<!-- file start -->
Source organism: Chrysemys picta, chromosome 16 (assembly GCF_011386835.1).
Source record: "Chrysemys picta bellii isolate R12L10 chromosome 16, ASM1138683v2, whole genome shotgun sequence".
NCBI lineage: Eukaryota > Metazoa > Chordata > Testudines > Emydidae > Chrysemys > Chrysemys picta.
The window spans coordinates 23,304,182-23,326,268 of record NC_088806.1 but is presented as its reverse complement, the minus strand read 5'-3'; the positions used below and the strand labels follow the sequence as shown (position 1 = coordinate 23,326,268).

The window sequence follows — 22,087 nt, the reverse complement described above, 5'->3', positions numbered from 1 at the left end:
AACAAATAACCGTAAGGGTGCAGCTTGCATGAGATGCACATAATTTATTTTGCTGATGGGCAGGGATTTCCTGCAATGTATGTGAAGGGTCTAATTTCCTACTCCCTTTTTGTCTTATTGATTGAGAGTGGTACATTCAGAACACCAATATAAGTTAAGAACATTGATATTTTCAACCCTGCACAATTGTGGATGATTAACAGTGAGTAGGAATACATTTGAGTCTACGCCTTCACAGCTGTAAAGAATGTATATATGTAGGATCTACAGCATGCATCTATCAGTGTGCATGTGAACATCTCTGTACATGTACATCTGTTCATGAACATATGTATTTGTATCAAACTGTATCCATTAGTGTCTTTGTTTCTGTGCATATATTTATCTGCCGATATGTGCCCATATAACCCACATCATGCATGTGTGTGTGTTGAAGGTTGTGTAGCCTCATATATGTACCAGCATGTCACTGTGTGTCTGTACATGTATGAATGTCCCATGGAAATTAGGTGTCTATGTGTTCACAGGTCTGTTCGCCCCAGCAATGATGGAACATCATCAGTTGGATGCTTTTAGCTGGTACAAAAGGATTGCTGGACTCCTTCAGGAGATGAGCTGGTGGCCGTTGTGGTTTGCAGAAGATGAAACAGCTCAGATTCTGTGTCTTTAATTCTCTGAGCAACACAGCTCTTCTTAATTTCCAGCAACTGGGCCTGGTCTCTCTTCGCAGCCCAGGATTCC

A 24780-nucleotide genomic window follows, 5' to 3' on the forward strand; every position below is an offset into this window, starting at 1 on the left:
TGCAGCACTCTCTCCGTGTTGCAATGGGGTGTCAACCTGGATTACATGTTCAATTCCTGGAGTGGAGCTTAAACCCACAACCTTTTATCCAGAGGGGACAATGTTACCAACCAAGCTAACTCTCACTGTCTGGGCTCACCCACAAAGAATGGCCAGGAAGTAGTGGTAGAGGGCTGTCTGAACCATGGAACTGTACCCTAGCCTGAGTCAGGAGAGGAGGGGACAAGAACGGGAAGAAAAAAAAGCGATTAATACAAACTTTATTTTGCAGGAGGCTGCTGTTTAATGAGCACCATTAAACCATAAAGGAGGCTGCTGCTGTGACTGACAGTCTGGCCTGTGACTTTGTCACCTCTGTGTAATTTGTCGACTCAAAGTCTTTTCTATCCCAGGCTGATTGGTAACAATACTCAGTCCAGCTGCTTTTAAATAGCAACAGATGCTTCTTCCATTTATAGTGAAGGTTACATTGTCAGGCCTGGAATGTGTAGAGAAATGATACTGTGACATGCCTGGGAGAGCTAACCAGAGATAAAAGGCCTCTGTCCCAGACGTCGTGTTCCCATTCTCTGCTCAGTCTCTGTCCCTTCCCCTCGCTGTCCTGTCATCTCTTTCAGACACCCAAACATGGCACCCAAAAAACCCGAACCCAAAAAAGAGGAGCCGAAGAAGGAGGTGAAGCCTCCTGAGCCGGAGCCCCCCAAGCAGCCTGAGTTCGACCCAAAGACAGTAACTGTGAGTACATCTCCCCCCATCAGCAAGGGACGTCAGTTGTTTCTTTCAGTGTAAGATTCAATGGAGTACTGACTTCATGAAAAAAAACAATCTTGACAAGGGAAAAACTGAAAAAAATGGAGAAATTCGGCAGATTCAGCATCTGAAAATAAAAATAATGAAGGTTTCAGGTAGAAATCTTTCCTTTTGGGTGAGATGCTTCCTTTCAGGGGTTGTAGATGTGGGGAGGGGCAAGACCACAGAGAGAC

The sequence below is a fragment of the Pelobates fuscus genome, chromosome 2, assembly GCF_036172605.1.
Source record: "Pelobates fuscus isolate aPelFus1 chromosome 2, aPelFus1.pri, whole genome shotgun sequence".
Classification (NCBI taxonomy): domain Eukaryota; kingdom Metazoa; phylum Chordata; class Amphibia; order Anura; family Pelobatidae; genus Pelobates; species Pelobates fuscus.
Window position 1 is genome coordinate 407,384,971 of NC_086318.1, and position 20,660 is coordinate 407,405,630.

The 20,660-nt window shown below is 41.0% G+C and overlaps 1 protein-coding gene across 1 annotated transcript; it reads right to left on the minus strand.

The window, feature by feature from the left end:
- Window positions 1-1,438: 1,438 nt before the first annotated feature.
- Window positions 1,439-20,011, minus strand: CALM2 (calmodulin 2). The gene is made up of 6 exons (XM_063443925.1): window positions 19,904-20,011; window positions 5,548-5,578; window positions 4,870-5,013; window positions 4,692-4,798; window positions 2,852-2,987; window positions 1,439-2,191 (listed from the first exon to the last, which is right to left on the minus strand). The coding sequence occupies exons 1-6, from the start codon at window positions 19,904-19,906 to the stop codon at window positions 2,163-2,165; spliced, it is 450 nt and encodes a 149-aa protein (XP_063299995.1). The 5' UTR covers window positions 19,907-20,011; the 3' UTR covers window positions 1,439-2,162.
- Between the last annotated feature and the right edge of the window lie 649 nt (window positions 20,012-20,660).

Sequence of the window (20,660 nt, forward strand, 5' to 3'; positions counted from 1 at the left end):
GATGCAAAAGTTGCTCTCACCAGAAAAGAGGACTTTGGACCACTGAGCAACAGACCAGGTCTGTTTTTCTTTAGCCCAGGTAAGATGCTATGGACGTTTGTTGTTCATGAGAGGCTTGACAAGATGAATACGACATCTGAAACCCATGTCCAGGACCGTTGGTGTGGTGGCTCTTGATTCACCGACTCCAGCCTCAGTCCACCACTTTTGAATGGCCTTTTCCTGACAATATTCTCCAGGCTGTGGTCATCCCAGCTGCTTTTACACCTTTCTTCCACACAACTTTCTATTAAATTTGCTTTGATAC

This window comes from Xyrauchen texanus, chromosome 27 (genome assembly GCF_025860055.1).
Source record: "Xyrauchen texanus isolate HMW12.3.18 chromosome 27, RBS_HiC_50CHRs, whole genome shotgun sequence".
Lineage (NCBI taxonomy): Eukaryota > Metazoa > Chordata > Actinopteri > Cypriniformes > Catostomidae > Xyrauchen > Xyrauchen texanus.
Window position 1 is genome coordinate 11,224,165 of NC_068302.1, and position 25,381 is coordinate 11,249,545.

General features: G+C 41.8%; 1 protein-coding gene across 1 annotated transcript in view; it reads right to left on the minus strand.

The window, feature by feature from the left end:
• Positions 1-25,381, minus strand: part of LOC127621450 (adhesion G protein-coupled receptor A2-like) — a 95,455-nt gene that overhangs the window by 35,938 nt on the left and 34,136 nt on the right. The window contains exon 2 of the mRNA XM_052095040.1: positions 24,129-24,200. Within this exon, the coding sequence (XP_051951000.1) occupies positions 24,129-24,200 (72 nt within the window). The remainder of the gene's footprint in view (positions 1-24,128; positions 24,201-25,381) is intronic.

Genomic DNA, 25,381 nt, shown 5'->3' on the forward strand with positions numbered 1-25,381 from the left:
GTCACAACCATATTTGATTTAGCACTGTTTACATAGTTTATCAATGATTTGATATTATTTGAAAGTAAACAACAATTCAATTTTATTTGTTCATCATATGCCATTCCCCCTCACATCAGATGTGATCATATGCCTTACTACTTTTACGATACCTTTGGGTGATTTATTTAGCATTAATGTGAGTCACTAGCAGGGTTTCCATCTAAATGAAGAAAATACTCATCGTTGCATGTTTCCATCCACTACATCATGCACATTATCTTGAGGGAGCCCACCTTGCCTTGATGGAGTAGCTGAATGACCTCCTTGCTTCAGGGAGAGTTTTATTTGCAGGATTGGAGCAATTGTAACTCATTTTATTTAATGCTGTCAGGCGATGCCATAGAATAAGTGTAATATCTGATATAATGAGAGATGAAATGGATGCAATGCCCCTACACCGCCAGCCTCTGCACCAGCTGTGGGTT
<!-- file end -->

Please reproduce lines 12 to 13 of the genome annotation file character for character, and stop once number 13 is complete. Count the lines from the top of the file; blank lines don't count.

Window position 1 is genome coordinate 407,384,971 of NC_086318.1, and position 20,660 is coordinate 407,405,630.

The 20,660-nt window shown below is 41.0% G+C and overlaps 1 protein-coding gene across 1 annotated transcript; it reads right to left on the minus strand.